Prospect‘s cartoonist of the month is Alexander Matthews.
Alexander’s cartoon (above) appears on page 7 of the June issue. His cartoons for Prospect, and a selection from his new book, Crystalline Structure Friday, will be published on First Drafts over the next month.
First, give me your autobiography in 100 words or so
I’m 33 and from near Reading. I have a degree in graphic design and illustration and I lecture at university level in those subjects in Moscow. So I spend most of my time in Russia and my summers in England, balancing being a cartoonist with lecturing. Russia is very weird, but it’s an adventure. My Russian is still very bad and yes, it’s cold (but right now it’s scorching). I have been a cartoonist for about three or four years. I have recently become an uncle.
Can you tell us how you got the inspiration for your cartoon in Prospect this month?
I was just thinking about the most ludicrous thing a manager could do to raise the morale of their staff, and I came up with putting a rhino in the office. I’ve also been playing around with over elaborate captions and unnatural speech recently, so I put the two things together and it I suppose it worked.
I know it’s a terrible question to ask, but where do you get your ideas from?
What other cartoonists have influenced you, or do you most admire?
My biggest influence is Banx, from the work he did for Oink! comic which I loved as a child. Nowadays I admire the New Yorker‘s Charles Barsotti. I also love the work of the French illustrator Serge Bloch.
Out of all the cartoons you’ve ever drawn, do you have a favourite?
It changes constantly. At the moment my favourite is one I can’t sell:
It’s probably just me that finds it funny!
How do you work?
I work in a sketchbook first and draw out my cartoon ideas in little boxes, then I draw them straight on the computer using a stylus and drawing pad. I don’t work at a desk. Terrible though it may seem, I often squat on the floor or draw sitting on the couch. Something about a desk stifles my creativity. I think it’s because that’s the way I drew as a child and I have to tap into that mindset to get good cartoons. It’s getting bad for my back as I get older, though!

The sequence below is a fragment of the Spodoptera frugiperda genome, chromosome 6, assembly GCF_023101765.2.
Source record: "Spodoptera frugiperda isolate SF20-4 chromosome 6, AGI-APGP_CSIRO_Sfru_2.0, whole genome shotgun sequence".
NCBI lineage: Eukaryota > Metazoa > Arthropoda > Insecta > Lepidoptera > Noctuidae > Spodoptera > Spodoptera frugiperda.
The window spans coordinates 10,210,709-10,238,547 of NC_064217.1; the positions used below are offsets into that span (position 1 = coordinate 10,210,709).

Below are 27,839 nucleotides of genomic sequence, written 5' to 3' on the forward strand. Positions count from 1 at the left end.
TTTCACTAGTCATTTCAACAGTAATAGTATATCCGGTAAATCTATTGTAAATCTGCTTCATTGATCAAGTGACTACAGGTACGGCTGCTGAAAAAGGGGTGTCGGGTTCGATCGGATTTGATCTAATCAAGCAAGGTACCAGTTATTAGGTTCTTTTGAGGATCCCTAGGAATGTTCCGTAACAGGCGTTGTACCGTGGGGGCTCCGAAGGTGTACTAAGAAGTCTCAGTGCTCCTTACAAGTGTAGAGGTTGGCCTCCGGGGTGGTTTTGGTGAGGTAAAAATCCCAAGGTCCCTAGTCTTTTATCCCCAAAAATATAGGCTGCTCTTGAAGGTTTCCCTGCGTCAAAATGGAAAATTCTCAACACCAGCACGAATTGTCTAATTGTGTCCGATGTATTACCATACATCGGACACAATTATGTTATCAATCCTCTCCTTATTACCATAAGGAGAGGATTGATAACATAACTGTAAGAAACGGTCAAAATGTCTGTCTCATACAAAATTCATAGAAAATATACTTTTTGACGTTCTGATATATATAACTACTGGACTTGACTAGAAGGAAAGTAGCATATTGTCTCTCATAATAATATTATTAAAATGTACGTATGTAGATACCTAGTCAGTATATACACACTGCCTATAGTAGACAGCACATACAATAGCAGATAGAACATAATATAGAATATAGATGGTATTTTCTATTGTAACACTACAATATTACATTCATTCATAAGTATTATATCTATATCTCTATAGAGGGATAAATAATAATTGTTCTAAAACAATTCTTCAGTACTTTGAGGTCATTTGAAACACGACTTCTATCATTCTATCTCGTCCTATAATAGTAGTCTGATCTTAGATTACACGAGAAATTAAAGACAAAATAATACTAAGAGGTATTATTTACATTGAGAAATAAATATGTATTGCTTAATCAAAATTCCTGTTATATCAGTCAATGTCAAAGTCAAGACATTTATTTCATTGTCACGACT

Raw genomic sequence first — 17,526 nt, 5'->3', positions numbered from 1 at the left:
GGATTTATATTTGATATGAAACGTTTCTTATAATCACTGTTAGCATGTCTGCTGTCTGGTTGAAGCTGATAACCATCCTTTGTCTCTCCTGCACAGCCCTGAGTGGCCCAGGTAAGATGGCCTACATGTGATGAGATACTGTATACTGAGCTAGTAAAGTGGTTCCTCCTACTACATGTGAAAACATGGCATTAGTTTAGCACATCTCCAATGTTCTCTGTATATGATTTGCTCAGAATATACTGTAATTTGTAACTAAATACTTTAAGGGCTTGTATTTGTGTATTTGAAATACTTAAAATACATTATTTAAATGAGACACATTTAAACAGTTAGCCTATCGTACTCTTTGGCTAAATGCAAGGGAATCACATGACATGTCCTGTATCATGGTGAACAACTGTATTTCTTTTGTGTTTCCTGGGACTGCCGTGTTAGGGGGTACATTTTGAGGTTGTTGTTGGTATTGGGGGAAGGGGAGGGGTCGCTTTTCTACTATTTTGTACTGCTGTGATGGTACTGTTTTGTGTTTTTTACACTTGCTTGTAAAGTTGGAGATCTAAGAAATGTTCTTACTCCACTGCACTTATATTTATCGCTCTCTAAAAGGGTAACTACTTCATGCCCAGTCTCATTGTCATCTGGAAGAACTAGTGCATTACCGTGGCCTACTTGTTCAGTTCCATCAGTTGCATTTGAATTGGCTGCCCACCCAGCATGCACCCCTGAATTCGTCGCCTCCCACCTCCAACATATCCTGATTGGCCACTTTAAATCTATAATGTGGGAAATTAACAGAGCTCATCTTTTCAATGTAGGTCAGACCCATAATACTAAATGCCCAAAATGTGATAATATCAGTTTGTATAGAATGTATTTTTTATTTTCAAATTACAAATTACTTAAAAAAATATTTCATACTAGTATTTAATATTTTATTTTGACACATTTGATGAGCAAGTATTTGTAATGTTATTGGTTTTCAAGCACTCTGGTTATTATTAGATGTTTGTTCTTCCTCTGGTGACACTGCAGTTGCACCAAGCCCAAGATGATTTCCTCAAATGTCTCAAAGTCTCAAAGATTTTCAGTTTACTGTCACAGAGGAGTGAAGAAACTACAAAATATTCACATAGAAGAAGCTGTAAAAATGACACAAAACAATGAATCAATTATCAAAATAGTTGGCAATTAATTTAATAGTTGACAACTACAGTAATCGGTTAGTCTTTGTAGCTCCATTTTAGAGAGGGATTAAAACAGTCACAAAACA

How do you cope with the rejections that accompany cartooning?
You get used to it pretty quick, although when you go a few weeks in a row where no magazine is buying anything it gets frustrating. In those circumstances I will rant in an email to another cartoonist who will sympathise about evil cartoon editors. As long as I feel my work is improving and I’m pleased with the ideas I’m coming up with it doesn’t bother me much. It’s more frustrating when I’m trying to think up ideas and nothing good is happening.
What cartoon do you wish you had drawn?
Oh God, loads. I have a mind that retains too much trivia so I remember hundreds of cartoons. I like this one of Wilbur‘s:
And this one of Royston Robertson’s:
Cartoons where the captions are boiled down to the simplest phrase possible make me laugh the most. Danny Shanahan of the New Yorker did this amazing one. Succinct, surreal and very funny.
What would you change about the profession if you could?
Cartooning as a profession has been in decline for many, many years. So many magazines and newspapers have closed the door to gag cartoons. The fact of the matter is that people like cartoons. I would make editors wake up to the fact that cartoons could actually improve their publications and help them sell more copies. What better way to break up endless daunting blocks of text than to have an entertaining cartoon on the page?
Do you think the internet has been good or bad for cartoonists?
I live in Moscow. Would I be getting my work published in Prospect and be your cartoonist of the month without it?
The main occupational hazards in journalism are alcoholism and RSI. What are the risks for cartoonists?
Bitterness and no money.
What’s the best thing about being a cartoonist?
I love my job, which is just about the best thing in the world.
Alexander has collected more than 100 of his cartoons from Prospect and other magazines as well as many unprinted gags into a novel-sized volume with the sensible title of “Crystalline Structure Friday” (Lulu.com, £9.10).